1

from what I understood, any state variables that are not private can be called and modified by any contract that inherets the parent contract.

it usually takes more than one contract to develope a DApp. so you eventualy need to make several contracts and may use state variables of other contracts. Or even if you don't, some one can copy your code and inherets it and modify(delete/update some data from them) your state variables.

making the sate variables private is like erasing the question. because you will lose the access to your state variables in other contracts you need.

there is a thing in solidity that if you make a state variable public. the solidity automatically creates a getter/ view fucntion for that variable callable by all users.

so how do you protect it from getting modified by other contracts/attackers?

I know that modifying them costs money but still , is there a safe way to prtect non-private state variables from getting attacked?

see the code below:

contract Reputation{
   uint[] points;          // internal, or public
}

contract Market is Reputaion{
   functio foo() public{
       points[0]= 1;
       delete points[1];
   }
}

Imagine if the Market contract is made by attacker to modify your data!

0

Several remarks here:

  1. When inheriting from a contract, you are creating a new instance that has -inherited- variables & functions from the parent contract. Therefore, if you modify any variable from this new contract (in address B), it is not affecting the original parent contract (in address A).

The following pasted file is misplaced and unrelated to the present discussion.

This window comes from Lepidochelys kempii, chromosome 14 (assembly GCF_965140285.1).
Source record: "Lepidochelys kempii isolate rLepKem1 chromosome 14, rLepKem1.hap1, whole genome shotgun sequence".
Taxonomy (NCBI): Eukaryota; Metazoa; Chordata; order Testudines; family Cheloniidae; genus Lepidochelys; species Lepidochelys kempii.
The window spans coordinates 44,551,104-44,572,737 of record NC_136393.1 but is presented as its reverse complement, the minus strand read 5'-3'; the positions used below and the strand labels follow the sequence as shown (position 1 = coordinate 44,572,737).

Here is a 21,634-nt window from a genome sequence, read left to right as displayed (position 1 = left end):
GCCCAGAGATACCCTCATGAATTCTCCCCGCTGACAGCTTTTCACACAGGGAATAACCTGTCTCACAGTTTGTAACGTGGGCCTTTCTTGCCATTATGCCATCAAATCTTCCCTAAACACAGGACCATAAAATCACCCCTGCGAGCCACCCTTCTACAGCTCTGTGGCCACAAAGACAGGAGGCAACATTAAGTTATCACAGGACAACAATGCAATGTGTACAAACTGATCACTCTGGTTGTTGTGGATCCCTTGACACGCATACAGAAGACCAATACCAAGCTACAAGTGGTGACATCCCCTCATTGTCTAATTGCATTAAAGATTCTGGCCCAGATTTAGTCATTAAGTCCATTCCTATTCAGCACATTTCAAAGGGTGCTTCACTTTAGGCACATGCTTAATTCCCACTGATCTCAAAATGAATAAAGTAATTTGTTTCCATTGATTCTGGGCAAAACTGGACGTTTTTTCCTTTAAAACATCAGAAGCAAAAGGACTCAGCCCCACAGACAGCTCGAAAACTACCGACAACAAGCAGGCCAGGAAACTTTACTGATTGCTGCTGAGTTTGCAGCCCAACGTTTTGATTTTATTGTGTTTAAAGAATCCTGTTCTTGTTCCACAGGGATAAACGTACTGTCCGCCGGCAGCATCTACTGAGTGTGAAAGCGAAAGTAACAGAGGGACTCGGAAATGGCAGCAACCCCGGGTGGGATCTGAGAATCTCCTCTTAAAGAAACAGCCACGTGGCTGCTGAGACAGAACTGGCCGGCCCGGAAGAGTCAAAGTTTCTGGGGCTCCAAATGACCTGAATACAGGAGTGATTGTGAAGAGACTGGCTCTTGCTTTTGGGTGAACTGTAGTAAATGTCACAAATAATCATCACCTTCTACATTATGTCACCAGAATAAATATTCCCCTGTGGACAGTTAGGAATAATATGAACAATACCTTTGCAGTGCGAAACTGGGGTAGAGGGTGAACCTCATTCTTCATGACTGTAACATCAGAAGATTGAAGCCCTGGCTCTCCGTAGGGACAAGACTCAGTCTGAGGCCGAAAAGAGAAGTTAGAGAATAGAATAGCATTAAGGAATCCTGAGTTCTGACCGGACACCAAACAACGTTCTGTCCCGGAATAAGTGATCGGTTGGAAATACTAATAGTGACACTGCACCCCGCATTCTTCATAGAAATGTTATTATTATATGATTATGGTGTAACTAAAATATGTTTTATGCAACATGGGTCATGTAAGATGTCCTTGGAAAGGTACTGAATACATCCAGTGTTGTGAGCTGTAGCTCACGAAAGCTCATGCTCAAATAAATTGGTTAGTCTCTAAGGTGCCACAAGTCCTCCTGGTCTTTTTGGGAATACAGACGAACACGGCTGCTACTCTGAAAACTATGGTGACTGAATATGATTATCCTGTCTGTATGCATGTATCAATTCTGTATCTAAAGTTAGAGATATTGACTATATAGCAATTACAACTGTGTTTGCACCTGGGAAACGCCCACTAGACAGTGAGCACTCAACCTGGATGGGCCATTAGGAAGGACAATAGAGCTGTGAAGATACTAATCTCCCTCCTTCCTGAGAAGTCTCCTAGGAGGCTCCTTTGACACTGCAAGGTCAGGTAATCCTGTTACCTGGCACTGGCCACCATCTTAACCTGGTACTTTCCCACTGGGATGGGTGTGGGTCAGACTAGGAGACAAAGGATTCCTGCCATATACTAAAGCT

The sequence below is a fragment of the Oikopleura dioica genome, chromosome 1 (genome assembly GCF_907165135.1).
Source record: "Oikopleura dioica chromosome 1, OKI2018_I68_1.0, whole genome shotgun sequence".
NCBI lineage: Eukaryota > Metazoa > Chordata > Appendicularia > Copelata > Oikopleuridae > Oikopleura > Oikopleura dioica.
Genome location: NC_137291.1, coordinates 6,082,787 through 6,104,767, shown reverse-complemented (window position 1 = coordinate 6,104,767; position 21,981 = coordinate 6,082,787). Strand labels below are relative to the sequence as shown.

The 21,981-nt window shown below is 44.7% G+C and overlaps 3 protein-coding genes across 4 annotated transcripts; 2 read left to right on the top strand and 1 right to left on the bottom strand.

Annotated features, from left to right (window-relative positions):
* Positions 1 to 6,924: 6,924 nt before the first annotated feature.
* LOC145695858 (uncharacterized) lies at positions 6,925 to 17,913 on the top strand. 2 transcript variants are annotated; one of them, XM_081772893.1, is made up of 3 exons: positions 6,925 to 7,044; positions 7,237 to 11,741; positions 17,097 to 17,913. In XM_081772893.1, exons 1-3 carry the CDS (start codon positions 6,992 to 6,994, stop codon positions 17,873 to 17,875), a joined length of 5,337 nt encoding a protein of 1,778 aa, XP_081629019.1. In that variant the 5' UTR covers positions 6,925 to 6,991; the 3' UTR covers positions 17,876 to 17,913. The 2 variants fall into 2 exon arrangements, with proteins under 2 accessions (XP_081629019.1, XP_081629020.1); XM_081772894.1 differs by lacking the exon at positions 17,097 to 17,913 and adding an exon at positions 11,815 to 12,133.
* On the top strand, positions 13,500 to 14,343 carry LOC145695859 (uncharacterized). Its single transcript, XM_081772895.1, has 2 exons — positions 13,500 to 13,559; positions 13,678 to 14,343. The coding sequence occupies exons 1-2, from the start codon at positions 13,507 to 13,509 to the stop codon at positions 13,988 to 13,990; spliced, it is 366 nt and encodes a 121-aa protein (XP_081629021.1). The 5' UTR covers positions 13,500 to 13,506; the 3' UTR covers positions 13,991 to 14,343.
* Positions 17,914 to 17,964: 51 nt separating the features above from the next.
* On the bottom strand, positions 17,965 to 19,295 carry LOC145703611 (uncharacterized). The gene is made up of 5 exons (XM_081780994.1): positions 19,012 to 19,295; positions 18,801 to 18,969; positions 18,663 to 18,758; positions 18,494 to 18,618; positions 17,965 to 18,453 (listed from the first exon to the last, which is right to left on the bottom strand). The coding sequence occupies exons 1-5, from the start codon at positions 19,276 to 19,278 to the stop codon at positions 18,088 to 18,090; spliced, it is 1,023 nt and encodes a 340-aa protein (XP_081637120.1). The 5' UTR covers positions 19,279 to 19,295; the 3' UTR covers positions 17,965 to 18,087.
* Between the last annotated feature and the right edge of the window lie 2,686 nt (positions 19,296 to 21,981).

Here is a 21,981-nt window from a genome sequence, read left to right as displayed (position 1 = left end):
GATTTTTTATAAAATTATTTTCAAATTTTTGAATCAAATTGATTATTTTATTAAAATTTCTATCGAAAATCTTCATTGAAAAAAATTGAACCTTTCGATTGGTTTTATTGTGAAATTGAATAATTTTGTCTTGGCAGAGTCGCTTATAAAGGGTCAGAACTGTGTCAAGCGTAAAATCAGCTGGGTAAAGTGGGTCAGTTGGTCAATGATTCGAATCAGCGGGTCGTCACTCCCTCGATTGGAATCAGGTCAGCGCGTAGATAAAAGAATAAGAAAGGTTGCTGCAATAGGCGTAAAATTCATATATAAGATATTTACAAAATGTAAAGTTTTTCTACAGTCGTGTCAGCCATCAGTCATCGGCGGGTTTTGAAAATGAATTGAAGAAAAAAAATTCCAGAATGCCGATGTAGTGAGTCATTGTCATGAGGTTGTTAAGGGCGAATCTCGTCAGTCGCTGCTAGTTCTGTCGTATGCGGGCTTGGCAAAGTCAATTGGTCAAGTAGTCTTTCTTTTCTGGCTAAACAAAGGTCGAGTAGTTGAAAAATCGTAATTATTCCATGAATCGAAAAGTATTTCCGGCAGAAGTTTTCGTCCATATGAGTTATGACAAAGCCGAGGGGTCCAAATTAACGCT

2. Use of public, private, external or internal will depend whether you need to access methods from a contract, outside of a contract, from an inherited contract, etc, but be careful: all variables can ultimately be seen by using exploring tools. So this is more related to accessibility to methods.

  3. You will be able to modify a variable depending on the functions you define within your contract that allow to do so (and not from other inherited contracts). Other than that, there is no way to modify a variable (that's one of the key features from a blockchain).

3
  • so basically you are saying that points[] is a new different array in Market contract that has no relation to points[] in Reputation? It's like making several new object from an existing entity, but not exactly objects. just a new instance of variable.
    – Amin
    Dec 23 '20 at 8:01
  • 1
    Exactly, it's the essence of OOP (Object-Oriented Programming) like in other languages. By the way, to assign the value to that dynamic array, you might be using 'points.push(1)'. Then, you can update that value with 'points[0]=2'. Dec 23 '20 at 9:35
  • yeah, sure push is the way to add elements to dynamic array. my code was just for simplecity
    – Amin
    Dec 23 '20 at 9:37

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